What’s your best show pitch that didn’t make it on the air?
I really wanted to do something suggested by those great spy stories by Alan Furst. They’re all set in the years leading up to World War II, and the early years of the war. I pitched that to Sony and it just didn’t get traction. So, I had an alternate version to portray resistance against an alien invasion, but it was going to be too much like V. I ended up working on Spielberg’s show that’s coming out in June on TNT, Falling Skies, but that’s more of a military resistance and I was more interested in the subterfuge, clandestine, more cloak-and-dagger kind of resistance.
What show do you wish you had created?
The first thing that popped into my head was Lost. I just think that it was such a singular show, there’s never really been anything like it other than Gilligan’s Island. It had a real vision and a life and a look and those characters.
Is there a dream show you’d like to get on the air?
The dream show I’d like to get on the air is this thing from my friend Remi Aubuchon. He came up with this idea back in 2000 called Quarto. It’s basically Mission: Impossible meets Shakespeare in Love. It’s about four guys in Cambridge back in 1595 who do secret missions for the queen. We wrote a script and we still love that script, and there was actually some interest from a Canadian production company this year; we’ll see if anything materializes.
What’s your worst experience on a staff of writers?
My first network job was on the staff of Full House back in 1991. I was hired on a probationary basis for ten weeks, and I quit at nine and half weeks, right before I knew they were going to fire me. It was just a bad fit.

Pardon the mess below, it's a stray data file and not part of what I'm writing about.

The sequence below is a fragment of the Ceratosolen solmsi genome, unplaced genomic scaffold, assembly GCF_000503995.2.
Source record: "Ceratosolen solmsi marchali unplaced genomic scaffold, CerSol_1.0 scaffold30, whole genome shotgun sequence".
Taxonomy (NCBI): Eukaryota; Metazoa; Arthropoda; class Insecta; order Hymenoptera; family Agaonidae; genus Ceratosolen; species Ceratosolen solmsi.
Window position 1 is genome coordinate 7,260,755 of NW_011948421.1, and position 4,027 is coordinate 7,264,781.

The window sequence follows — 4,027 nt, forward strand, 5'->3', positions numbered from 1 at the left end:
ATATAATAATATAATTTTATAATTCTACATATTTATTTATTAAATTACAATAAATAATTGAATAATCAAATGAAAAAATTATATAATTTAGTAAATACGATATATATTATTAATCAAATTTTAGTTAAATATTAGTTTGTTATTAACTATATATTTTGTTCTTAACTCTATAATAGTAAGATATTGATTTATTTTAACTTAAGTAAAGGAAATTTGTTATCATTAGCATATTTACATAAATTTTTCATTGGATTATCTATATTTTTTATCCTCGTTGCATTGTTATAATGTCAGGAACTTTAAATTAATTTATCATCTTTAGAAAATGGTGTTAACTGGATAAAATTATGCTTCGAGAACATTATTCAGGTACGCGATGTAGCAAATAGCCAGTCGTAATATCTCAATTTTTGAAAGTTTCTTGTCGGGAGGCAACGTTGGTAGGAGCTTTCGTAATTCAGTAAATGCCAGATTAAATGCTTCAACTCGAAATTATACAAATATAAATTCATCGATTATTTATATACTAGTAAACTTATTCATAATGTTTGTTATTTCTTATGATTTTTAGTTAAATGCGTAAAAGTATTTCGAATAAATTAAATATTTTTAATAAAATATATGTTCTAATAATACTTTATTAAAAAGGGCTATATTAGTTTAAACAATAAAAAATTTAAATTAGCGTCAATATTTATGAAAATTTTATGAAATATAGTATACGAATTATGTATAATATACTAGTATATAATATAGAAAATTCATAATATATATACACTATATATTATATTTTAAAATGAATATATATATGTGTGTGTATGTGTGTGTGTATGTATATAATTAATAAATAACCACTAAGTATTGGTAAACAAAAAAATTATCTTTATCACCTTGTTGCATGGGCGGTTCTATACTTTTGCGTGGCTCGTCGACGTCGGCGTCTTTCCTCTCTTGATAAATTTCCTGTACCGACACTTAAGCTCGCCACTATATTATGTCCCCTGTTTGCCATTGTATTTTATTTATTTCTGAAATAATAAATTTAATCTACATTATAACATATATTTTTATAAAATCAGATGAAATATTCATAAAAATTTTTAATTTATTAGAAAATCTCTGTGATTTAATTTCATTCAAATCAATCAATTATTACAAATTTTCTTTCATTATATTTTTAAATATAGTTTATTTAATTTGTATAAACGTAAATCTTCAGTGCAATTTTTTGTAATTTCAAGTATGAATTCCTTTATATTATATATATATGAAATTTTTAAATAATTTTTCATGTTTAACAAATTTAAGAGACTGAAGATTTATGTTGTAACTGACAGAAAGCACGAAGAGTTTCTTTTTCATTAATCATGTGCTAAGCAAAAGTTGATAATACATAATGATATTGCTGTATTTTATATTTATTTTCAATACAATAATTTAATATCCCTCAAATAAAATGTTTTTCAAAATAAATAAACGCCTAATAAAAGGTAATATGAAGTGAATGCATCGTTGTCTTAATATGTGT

What does that mean?
I found it to be a fairly competitive room and I just couldn’t keep up. I couldn’t pitch ideas as well as other people, and I just kind of got lost and my voice wasn’t heard. I could see it happening but was incapable of stopping it. I was utterly marginalized. It was really no fault of the showrunners or the other writers. It was organic. I just didn’t fit.
What are some twists or character developments that really changed a show that you admire?
Going back to Lost, the “Walkabout” episode in the first season, when they reveal that John Locke has been paralyzed and now he can walk on this island. From what I’ve heard, that was a turning point on the show as well. There was a lot of debate on the episode, but when they did it, it galvanized the show.
Another that dropped into my mind was when the character played by Diana Muldaur on L.A. Law went to walk onto an elevator and suddenly fell down the shaft to her death. It’s twenty years later and I’m still laughing because it was so absurd and so dramatic. And I’m actually one of the few people who actually got a kick out of the end of St. Elsewhere. I understand why people hate it — it feels like a cheat — but at the same time, it’s a television series, and let’s have room for a little poetry. I thought it was really quite beautiful.
How much do you care about what fans think?
I care a lot. I don’t read the blogs; however, other people involved in the show do. It’s a very self-selecting thing; they pass on the good ones and the funny ones. But in general I like to know if people are responding to a story line or a character or are they not. The weirdest thing about television is, unlike movies, where you can preview them a hundred times to find out what’s working and what’s not, you don’t get that [input] with TV.
Can fan feedback ruin shows?
Not to my knowledge. Over the course of television’s history, I think fans have done more to save shows and support them than ruin them.
Is there a form of television that should die?
I think the bait that is dangling in that question is scripted television vs. reality, but the reality is there’s a lot of interesting quasi-documentary television about people’s lives and professions. Listen, if Mythbusters is reality, I don’t want reality to go away.